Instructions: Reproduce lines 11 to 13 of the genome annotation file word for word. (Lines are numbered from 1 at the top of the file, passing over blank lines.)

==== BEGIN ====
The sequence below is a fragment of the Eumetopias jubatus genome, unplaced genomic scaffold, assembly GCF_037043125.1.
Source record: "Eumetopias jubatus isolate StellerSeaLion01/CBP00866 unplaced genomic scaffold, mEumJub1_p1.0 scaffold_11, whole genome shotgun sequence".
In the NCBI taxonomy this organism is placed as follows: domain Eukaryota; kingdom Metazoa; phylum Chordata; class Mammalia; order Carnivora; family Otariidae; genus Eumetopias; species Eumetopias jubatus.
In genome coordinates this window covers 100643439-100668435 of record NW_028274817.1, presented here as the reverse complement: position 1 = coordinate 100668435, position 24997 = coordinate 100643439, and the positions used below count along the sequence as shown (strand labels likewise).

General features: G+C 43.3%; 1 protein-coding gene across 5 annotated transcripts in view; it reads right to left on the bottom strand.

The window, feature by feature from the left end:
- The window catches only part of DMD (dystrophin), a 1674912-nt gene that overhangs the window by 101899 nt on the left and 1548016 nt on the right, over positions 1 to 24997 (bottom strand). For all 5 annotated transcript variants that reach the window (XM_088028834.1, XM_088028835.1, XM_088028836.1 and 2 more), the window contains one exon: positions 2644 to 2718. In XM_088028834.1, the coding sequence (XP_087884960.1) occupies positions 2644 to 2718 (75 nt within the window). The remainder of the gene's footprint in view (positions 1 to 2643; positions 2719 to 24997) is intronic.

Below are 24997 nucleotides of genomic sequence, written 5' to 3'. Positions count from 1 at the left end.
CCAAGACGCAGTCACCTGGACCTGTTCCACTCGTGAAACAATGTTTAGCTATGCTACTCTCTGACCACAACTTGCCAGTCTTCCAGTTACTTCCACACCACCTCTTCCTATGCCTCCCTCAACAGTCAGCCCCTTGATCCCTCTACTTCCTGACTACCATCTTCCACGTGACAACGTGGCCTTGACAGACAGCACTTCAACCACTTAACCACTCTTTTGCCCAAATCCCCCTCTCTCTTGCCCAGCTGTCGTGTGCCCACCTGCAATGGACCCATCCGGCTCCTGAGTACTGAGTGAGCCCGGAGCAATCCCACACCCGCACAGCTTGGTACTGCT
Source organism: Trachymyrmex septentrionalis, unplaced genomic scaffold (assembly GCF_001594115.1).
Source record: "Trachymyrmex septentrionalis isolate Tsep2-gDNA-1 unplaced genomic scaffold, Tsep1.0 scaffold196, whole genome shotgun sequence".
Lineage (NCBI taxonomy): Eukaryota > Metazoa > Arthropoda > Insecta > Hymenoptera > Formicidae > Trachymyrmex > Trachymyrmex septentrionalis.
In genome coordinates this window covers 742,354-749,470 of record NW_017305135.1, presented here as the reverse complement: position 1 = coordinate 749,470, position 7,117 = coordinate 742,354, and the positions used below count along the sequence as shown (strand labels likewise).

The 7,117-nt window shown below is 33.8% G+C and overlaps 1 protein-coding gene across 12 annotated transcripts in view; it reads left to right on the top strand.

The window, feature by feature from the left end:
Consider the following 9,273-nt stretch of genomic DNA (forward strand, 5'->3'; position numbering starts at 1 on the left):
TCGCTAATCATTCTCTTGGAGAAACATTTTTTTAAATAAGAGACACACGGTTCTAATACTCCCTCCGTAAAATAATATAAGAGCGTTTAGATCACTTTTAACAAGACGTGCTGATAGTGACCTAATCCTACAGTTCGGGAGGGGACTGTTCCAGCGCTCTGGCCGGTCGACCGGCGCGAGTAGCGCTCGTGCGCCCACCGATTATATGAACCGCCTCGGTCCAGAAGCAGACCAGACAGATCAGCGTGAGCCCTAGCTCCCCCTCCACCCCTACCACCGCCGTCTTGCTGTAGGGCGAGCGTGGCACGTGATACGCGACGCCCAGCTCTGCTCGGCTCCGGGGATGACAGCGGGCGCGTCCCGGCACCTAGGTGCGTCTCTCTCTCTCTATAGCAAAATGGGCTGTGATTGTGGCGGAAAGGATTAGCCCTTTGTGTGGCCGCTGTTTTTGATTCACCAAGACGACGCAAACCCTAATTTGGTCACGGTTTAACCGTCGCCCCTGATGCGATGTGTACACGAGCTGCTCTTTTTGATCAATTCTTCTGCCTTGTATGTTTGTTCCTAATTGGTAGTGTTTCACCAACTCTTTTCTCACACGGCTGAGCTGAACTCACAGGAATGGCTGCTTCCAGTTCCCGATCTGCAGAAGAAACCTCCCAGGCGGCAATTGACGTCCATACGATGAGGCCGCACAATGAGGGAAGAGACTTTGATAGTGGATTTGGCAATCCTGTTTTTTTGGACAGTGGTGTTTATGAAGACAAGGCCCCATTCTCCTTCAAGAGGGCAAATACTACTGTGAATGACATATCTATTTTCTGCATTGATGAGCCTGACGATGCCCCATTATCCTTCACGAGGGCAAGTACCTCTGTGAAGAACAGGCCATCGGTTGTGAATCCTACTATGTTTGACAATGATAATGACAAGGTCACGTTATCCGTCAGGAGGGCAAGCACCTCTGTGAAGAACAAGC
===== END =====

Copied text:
Source record: "Trachymyrmex septentrionalis isolate Tsep2-gDNA-1 unplaced genomic scaffold, Tsep1.0 scaffold196, whole genome shotgun sequence".
Lineage (NCBI taxonomy): Eukaryota > Metazoa > Arthropoda > Insecta > Hymenoptera > Formicidae > Trachymyrmex > Trachymyrmex septentrionalis.
In genome coordinates this window covers 742,354-749,470 of record NW_017305135.1, presented here as the reverse complement: position 1 = coordinate 749,470, position 7,117 = coordinate 742,354, and the positions used below count along the sequence as shown (strand labels likewise).